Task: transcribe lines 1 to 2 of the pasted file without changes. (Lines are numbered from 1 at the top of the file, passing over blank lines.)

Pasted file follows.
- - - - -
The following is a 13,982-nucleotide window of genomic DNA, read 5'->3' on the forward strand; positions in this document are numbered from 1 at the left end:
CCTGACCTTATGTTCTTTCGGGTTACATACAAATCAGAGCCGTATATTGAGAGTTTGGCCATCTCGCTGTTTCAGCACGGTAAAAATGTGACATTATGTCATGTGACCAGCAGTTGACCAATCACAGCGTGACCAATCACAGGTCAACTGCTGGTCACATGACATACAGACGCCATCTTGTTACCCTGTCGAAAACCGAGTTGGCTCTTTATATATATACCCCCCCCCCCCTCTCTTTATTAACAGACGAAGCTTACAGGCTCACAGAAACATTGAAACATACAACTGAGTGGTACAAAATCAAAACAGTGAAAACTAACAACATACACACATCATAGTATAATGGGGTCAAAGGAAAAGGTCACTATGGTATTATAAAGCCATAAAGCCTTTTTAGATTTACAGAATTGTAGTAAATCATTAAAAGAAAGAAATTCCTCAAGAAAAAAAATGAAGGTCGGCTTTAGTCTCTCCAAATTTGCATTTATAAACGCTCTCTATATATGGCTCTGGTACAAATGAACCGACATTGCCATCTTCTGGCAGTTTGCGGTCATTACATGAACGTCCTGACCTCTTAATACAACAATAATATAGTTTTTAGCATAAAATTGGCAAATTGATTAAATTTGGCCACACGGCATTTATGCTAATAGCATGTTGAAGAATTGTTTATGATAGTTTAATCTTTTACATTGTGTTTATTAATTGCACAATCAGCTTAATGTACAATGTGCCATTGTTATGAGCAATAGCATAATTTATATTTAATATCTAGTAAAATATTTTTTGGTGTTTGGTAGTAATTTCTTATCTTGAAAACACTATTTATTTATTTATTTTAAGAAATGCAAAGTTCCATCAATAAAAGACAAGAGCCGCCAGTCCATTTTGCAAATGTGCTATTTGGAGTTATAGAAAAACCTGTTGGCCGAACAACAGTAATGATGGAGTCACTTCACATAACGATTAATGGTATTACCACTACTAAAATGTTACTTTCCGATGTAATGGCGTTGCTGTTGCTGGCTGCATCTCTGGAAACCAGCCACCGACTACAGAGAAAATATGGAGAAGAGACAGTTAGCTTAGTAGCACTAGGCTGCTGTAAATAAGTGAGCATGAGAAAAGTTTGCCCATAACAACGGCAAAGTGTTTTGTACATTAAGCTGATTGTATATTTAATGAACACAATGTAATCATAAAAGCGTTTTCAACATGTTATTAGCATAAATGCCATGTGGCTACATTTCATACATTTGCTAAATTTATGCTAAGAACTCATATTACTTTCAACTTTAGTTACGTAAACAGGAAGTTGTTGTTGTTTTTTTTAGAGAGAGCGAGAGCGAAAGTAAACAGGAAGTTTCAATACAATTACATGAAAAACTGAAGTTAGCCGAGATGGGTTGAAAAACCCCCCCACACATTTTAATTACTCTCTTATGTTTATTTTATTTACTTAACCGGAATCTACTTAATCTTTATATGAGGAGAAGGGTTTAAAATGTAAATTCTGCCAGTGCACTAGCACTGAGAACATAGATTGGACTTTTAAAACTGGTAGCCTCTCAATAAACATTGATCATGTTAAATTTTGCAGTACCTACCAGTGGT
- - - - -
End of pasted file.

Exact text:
The following is a 13,982-nucleotide window of genomic DNA, read 5'->3' on the forward strand; positions in this document are numbered from 1 at the left end:
CCTGACCTTATGTTCTTTCGGGTTACATACAAATCAGAGCCGTATATTGAGAGTTTGGCCATCTCGCTGTTTCAGCACGGTAAAAATGTGACATTATGTCATGTGACCAGCAGTTGACCAATCACAGCGTGACCAATCACAGGTCAACTGCTGGTCACATGACATACAGACGCCATCTTGTTACCCTGTCGAAAACCGAGTTGGCTCTTTATATATATACCCCCCCCCCCCTCTCTTTATTAACAGACGAAGCTTACAGGCTCACAGAAACATTGAAACATACAACTGAGTGGTACAAAATCAAAACAGTGAAAACTAACAACATACACACATCATAGTATAATGGGGTCAAAGGAAAAGGTCACTATGGTATTATAAAGCCATAAAGCCTTTTTAGATTTACAGAATTGTAGTAAATCATTAAAAGAAAGAAATTCCTCAAGAAAAAAAATGAAGGTCGGCTTTAGTCTCTCCAAATTTGCATTTATAAACGCTCTCTATATATGGCTCTGGTACAAATGAACCGACATTGCCATCTTCTGGCAGTTTGCGGTCATTACATGAACGTCCTGACCTCTTAATACAACAATAATATAGTTTTTAGCATAAAATTGGCAAATTGATTAAATTTGGCCACACGGCATTTATGCTAATAGCATGTTGAAGAATTGTTTATGATAGTTTAATCTTTTACATTGTGTTTATTAATTGCACAATCAGCTTAATGTACAATGTGCCATTGTTATGAGCAATAGCATAATTTATATTTAATATCTAGTAAAATATTTTTTGGTGTTTGGTAGTAATTTCTTATCTTGAAAACACTATTTATTTATTTATTTTAAGAAATGCAAAGTTCCATCAATAAAAGACAAGAGCCGCCAGTCCATTTTGCAAATGTGCTATTTGGAGTTATAGAAAAACCTGTTGGCCGAACAACAGTAATGATGGAGTCACTTCACATAACGATTAATGGTATTACCACTACTAAAATGTTACTTTCCGATGTAATGGCGTTGCTGTTGCTGGCTGCATCTCTGGAAACCAGCCACCGACTACAGAGAAAATATGGAGAAGAGACAGTTAGCTTAGTAGCACTAGGCTGCTGTAAATAAGTGAGCATGAGAAAAGTTTGCCCATAACAACGGCAAAGTGTTTTGTACATTAAGCTGATTGTATATTTAATGAACACAATGTAATCATAAAAGCGTTTTCAACATGTTATTAGCATAAATGCCATGTGGCTACATTTCATACATTTGCTAAATTTATGCTAAGAACTCATATTACTTTCAACTTTAGTTACGTAAACAGGAAGTTGTTGTTGTTTTTTTTAGAGAGAGCGAGAGCGAAAGTAAACAGGAAGTTTCAATACAATTACATGAAAAACTGAAGTTAGCCGAGATGGGTTGAAAAACCCCCCCACACATTTTAATTACTCTCTTATGTTTATTTTATTTACTTAACCGGAATCTACTTAATCTTTATATGAGGAGAAGGGTTTAAAATGTAAATTCTGCCAGTGCACTAGCACTGAGAACATAGATTGGACTTTTAAAACTGGTAGCCTCTCAATAAACATTGATCATGTTAAATTTTGCAGTACCTACCAGTGGT